How I Discuss Allyship In My Interracial Relationship

Photo: Getty
How To Be An Effective Ally In An Interracial Relationship
Partner
Love

How can you become a true ally to your partner?

By Amanda Davis

I have been with my boyfriend for almost four years now. He's white and Indian, and I'm Black — but that's never gotten in the way before, because, of course, love.

Yes, we've had conversations about race and experienced the side-eyes from strangers in public, but we just enjoy being together, so the hard parts were worth it.

It wasn't until the current Black Lives Matter movement when we made it a priority to consistently discuss and examine how society treats us differently.

After the horrific deaths of Breonna Taylor, Ahmaud Arbery, and George Floyd, I shut down.

More Black women and men dead because of police brutality and systemic racism. The fears I had about being Black in America are now front and center in my head, every second of the day. 

RELATED: 8 Tips For Discussing & Supporting Black Lives Matter When Dating

With things affecting me so deeply, I expected to see the same reaction from my partner.

When that wasn't the case, I knew we had to have an in-depth, open dialogue about how to be a supportive and effective (not just good) ally — something I believe is absolutely necessary in order to maintain a lasting, healthy interracial relationship in today's climate.

These are things we found most helpful when talking about race and being an ally to your Black romantic partner:

1. Don't avoid the situation.

The conversation on allyship was something I brought up after having pent-up frustration due to not talking about it at all.

During our talk, I learned that my partner was hurting and frustrated as well, but didn't want to put any more stress on me. He wanted to be "my safe space."

As much as I understand the intent in this, avoidance is absolutely not the answer. The racism, systematic oppression, and murders of Black people is something I have to live with and experience every day.

If a white or non-black person decides to be in a relationship with a Black person, they need to take on these issues as well. Not talking about it will only instill the habit of silence with other people, which will not help the cause or the fight for change.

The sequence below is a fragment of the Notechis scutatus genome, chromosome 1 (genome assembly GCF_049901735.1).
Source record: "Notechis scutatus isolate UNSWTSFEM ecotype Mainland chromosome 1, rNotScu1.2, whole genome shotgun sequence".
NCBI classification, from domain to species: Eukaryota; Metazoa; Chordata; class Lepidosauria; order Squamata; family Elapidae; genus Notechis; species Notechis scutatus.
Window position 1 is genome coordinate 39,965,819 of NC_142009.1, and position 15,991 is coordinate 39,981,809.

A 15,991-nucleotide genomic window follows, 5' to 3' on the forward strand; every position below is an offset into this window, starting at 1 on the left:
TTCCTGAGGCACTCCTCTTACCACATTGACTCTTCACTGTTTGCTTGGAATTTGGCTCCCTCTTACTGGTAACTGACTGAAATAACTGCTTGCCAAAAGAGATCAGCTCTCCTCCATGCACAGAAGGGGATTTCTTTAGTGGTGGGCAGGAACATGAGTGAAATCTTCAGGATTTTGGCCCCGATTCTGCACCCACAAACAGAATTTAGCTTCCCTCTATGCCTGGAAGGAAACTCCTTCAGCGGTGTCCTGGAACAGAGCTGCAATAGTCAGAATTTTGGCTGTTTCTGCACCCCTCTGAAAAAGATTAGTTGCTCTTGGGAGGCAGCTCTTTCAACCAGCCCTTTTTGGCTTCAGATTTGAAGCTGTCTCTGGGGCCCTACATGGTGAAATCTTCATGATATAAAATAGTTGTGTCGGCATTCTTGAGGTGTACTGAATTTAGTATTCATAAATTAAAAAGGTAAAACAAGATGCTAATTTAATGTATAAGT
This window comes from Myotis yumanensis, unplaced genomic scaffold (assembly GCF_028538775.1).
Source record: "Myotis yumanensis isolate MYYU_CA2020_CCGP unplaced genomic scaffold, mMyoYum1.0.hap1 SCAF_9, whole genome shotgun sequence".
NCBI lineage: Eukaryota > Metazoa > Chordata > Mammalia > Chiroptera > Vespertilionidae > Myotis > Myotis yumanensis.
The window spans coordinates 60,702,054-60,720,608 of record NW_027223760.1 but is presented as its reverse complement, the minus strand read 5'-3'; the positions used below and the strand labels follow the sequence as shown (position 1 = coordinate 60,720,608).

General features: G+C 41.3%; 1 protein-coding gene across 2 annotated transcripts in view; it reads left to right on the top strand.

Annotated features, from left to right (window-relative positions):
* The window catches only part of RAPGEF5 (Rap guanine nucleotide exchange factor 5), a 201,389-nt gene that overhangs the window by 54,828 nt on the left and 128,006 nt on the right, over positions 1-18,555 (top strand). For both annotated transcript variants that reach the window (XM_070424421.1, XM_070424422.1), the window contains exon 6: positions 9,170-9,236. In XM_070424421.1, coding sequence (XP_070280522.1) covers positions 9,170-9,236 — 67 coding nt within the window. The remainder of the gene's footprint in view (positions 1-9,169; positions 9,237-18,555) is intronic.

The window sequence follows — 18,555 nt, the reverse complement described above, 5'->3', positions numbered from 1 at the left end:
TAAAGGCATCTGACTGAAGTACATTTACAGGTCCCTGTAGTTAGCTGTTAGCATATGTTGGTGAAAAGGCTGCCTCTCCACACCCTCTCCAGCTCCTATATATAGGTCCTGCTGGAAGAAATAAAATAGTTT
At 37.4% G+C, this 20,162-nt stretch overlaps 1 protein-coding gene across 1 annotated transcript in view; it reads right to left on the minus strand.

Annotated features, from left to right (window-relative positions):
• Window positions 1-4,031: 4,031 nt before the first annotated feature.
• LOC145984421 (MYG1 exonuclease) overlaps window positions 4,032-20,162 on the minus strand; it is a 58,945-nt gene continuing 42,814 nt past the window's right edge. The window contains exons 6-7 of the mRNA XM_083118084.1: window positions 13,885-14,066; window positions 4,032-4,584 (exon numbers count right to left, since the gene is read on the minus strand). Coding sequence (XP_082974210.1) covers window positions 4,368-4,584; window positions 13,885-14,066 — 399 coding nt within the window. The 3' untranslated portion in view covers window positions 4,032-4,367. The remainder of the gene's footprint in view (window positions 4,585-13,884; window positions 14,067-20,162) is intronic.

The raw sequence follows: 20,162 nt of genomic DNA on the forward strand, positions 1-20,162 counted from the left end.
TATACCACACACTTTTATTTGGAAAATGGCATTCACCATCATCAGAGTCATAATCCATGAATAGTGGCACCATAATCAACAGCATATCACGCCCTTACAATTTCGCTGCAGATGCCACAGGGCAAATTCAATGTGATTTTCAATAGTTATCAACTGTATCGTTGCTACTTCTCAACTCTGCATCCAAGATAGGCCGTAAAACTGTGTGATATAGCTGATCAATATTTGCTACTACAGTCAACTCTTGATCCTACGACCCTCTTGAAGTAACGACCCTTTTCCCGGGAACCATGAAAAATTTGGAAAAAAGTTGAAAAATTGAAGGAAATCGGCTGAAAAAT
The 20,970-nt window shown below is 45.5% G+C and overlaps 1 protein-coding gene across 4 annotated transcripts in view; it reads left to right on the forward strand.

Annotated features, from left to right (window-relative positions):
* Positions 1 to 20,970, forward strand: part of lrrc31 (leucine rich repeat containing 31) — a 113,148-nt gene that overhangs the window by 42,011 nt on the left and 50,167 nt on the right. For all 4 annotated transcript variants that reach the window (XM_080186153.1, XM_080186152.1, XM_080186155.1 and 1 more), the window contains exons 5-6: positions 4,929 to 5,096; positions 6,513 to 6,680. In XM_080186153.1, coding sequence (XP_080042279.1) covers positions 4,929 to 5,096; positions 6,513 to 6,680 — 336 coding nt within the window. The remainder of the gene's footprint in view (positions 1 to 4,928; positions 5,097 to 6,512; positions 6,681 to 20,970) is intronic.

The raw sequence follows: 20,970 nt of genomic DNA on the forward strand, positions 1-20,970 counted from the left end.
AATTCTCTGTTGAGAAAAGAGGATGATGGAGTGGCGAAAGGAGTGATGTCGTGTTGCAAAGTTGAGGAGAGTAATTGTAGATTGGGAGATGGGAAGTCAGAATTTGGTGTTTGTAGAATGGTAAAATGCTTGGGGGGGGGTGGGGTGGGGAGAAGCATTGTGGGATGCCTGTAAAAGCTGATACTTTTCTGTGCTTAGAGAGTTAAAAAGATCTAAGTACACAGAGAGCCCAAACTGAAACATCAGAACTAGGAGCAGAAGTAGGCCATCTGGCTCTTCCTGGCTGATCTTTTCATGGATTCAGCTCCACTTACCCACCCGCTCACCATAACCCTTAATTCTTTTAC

2. Use your privilege.

The white or non-Black partner in the relationship has the opportunity to amplify Black voices in places that Black people cannot. Yes, protesting and signing petitions is great, but another thing you can do is talk to your family and friends.

Stop letting the racist relatives get away with their remarks, and stop staying silent after a friend says a racist joke. Use the privilege that comes with your skin color to hold others accountable and open their eyes to see that what they're doing is wrong.

Although people naturally want to be around like-minded people, the white partner has the opportunity to speak to those on the far right without being immediately shut down.

RELATED: Sharing & Consuming Violent Media Is *Not* Allyship

3. ...But be self-aware.

As a rule of thumb, the white or non-Black person in the relationship shouldn't get offended if called out by their partner for going over the line with this one.

Using your privilege and your voice is extremely helpful, but there is a certain point in the movement and the Black experience that you won't ever be able to understand.

It's important not to speak for Black people, but to amplify, share, and showcase what we say. Any other way comes off as a "white savior" complex, which is not an ally.

4. Be patient.

Right now, Black people are going through a lot physically and emotionally.

I had to learn that my immediate reaction of shutting down was okay. I have the right to react to the oppression of my community.

If your Black partner reacts angrily, that's okay, too.

The white/non-Black partner should simply make it clear that they care and are there with a shoulder to cry on. If your Black partner asks for space, grant them the time to feel and think, but make your intentions of love and support known.

5. Listen and learn.

Now is the time to dive into the literature, movies, shows, and other informational resources that talk about the Black experience, civil rights, and the systematic oppression that we've had to face. If your partner is like me, these things may spark an even bigger discussion about personal experiences or feelings toward it all.

And don't expect your partner to react this way with everyone.

You are their partner, so the dialogue will always be different with you. Your Black partner may not want the same open discussion with your friend or family member (it's exhausting), so listen to them!

Acknowledge what they're saying and feeling and know that you won't be able to fully relate — and that's okay. Having a partner who is willing to stand up and fight for our lives, willing to educate themselves, and provide love and support is what we need right now.

Remember that allyship is an active thing, not just a one-time acknowledgment.

RELATED: 11 Struggles Only Interracial Couples Understand

Sign Up for the YourTango Newsletter

Let's make this a regular thing!

Amanda Davis is a writer who focuses on relationships, love, and dating. For more of her relationship content, visit her author profile on PopSugar.

This article was originally published at PopSugar. Reprinted with permission from the author.

Author
Partner